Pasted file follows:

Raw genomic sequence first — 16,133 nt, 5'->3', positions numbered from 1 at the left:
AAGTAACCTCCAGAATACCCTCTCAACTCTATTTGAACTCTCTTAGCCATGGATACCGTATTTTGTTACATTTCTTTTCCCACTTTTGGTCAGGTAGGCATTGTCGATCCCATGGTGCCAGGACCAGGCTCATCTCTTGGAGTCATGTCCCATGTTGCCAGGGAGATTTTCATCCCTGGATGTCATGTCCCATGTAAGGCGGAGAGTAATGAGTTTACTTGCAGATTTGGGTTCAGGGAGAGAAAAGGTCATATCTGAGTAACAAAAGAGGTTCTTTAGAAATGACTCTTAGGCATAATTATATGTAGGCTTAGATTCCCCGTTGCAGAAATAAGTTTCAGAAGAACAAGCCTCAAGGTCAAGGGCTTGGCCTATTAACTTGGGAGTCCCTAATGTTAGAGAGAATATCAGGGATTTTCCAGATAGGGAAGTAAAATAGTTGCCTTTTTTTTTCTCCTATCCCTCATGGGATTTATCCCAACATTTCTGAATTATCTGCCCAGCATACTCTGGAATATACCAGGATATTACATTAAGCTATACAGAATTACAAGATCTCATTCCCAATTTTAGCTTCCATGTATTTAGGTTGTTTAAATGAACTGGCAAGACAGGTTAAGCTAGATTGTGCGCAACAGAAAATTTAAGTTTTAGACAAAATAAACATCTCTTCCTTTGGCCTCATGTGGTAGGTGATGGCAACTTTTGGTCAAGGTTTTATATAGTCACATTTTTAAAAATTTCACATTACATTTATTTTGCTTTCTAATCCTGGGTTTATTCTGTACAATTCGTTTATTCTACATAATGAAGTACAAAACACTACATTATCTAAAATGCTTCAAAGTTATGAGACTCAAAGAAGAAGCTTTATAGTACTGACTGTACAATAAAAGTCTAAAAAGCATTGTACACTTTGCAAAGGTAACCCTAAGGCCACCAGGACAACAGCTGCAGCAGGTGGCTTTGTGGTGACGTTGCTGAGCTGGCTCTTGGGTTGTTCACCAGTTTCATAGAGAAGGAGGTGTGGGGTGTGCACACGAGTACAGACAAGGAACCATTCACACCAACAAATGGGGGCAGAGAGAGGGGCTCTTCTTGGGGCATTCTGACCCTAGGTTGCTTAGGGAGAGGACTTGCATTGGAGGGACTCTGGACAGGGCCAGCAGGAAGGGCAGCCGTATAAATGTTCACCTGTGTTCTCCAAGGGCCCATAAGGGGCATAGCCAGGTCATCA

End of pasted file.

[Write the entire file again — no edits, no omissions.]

Raw genomic sequence first — 16,133 nt, 5'->3', positions numbered from 1 at the left:
AAGTAACCTCCAGAATACCCTCTCAACTCTATTTGAACTCTCTTAGCCATGGATACCGTATTTTGTTACATTTCTTTTCCCACTTTTGGTCAGGTAGGCATTGTCGATCCCATGGTGCCAGGACCAGGCTCATCTCTTGGAGTCATGTCCCATGTTGCCAGGGAGATTTTCATCCCTGGATGTCATGTCCCATGTAAGGCGGAGAGTAATGAGTTTACTTGCAGATTTGGGTTCAGGGAGAGAAAAGGTCATATCTGAGTAACAAAAGAGGTTCTTTAGAAATGACTCTTAGGCATAATTATATGTAGGCTTAGATTCCCCGTTGCAGAAATAAGTTTCAGAAGAACAAGCCTCAAGGTCAAGGGCTTGGCCTATTAACTTGGGAGTCCCTAATGTTAGAGAGAATATCAGGGATTTTCCAGATAGGGAAGTAAAATAGTTGCCTTTTTTTTTCTCCTATCCCTCATGGGATTTATCCCAACATTTCTGAATTATCTGCCCAGCATACTCTGGAATATACCAGGATATTACATTAAGCTATACAGAATTACAAGATCTCATTCCCAATTTTAGCTTCCATGTATTTAGGTTGTTTAAATGAACTGGCAAGACAGGTTAAGCTAGATTGTGCGCAACAGAAAATTTAAGTTTTAGACAAAATAAACATCTCTTCCTTTGGCCTCATGTGGTAGGTGATGGCAACTTTTGGTCAAGGTTTTATATAGTCACATTTTTAAAAATTTCACATTACATTTATTTTGCTTTCTAATCCTGGGTTTATTCTGTACAATTCGTTTATTCTACATAATGAAGTACAAAACACTACATTATCTAAAATGCTTCAAAGTTATGAGACTCAAAGAAGAAGCTTTATAGTACTGACTGTACAATAAAAGTCTAAAAAGCATTGTACACTTTGCAAAGGTAACCCTAAGGCCACCAGGACAACAGCTGCAGCAGGTGGCTTTGTGGTGACGTTGCTGAGCTGGCTCTTGGGTTGTTCACCAGTTTCATAGAGAAGGAGGTGTGGGGTGTGCACACGAGTACAGACAAGGAACCATTCACACCAACAAATGGGGGCAGAGAGAGGGGCTCTTCTTGGGGCATTCTGACCCTAGGTTGCTTAGGGAGAGGACTTGCATTGGAGGGACTCTGGACAGGGCCAGCAGGAAGGGCAGCCGTATAAATGTTCACCTGTGTTCTCCAAGGGCCCATAAGGGGCATAGCCAGGTCATCA